To create a positive environment which keeps and promotes the social emotional needs and academic developments of our students.
Tips on Bullying
Bullying is repeated aggressive behavior that can be physical, verbal, or relational. Boys frequently bully using physical threats and actions, while girls are more likely to engage in verbal or relationship bullying. The results are similar:
- You are made to feel hurt, angry, afraid, helpless, hopeless, isolated, ashamed, and even guilty that the bullying is somehow your fault. You may even feel suicidal.
- Your physical health is likely to suffer, and you are at a greater risk of developing mental health problems such as depression, anxiety, low self-esteem, or adult onset PTSD (post-traumatic stress disorder).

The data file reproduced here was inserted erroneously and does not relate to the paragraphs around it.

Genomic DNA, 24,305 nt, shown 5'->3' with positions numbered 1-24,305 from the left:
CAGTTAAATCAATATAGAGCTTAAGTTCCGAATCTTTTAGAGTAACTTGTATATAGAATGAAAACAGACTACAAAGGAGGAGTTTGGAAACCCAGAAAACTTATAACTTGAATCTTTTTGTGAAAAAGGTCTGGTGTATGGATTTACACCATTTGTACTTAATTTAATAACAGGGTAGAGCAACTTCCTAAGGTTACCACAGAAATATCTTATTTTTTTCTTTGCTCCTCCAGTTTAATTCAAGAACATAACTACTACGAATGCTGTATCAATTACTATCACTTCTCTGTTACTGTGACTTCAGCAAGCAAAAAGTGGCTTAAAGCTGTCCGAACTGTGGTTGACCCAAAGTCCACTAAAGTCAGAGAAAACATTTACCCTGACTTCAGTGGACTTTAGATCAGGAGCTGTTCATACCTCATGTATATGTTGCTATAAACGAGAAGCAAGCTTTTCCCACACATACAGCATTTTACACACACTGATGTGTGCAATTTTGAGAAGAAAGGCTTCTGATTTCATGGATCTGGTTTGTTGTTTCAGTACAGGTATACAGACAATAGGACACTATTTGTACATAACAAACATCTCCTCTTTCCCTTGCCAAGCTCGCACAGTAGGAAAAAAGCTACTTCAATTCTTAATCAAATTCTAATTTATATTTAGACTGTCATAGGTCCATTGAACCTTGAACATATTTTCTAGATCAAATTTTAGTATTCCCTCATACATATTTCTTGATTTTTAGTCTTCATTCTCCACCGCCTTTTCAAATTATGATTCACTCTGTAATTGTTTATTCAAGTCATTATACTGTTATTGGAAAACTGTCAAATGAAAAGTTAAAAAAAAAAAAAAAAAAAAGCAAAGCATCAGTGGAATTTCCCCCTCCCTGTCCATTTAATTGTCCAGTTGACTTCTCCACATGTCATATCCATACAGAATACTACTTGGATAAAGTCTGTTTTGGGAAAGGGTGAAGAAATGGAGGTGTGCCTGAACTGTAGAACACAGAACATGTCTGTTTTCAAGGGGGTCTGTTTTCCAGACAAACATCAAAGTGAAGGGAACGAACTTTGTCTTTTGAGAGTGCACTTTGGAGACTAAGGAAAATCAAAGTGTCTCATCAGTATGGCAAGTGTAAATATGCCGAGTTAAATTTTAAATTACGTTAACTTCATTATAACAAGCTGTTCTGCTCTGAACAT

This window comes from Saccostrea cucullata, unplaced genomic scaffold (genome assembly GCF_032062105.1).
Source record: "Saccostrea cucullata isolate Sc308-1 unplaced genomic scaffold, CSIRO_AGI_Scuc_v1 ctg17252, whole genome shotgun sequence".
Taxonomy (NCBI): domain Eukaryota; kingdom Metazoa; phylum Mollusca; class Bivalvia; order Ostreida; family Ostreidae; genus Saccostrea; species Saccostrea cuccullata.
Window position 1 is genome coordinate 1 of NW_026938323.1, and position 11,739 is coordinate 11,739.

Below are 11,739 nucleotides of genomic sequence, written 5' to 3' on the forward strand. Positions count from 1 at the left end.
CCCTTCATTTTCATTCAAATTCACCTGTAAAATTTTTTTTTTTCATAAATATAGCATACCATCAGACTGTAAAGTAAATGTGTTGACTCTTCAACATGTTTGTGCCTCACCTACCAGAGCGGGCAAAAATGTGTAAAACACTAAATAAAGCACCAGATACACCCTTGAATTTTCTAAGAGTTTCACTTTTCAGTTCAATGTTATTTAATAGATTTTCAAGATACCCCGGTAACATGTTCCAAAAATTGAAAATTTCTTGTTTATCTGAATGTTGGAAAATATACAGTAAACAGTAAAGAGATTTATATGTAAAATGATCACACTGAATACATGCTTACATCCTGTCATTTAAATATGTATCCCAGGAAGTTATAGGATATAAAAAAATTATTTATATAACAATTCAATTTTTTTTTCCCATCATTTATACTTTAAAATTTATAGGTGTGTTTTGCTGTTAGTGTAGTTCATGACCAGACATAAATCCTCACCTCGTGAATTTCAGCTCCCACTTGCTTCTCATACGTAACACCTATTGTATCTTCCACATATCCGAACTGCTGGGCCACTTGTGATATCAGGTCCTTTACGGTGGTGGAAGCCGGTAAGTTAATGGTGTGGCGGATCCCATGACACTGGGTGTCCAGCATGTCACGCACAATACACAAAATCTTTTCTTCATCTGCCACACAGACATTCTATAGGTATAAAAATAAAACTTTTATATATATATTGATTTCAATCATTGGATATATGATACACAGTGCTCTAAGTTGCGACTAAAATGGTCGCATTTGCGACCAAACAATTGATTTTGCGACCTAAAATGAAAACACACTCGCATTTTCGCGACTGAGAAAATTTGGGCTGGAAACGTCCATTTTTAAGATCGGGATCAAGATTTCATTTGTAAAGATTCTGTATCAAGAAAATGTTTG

- You’re more likely to miss, skip, or drop out of school to avoid being bullied.
If you are being bullied, remember:
- Don’t blame yourself. It is not your fault. No matter what someone says or does, you should not be ashamed of who you are or what you feel.
- Be proud of who you are. Despite what a bully says, there are many wonderful things about you. Keep those in mind instead of the messages you hear from bullies.
- Get help. Talk to a parent, teacher, counselor, or other trusted adult. Seeing a counselor does not mean there is something wrong with you.
- Learn to deal with stress. Finding ways to relieve stress can make you more resilient so you won’t feel overwhelmed by bullying. Exercise, meditation, positive self-talk, muscle relaxation, and breathing exercises are all good ways to manage the stress from bullying.
New Mexico Crisis and Access Line
Agora Crisis Center
- Agora Crisis Center
Suicide Prevention Lifeline
- Suicide Prevention Lifeline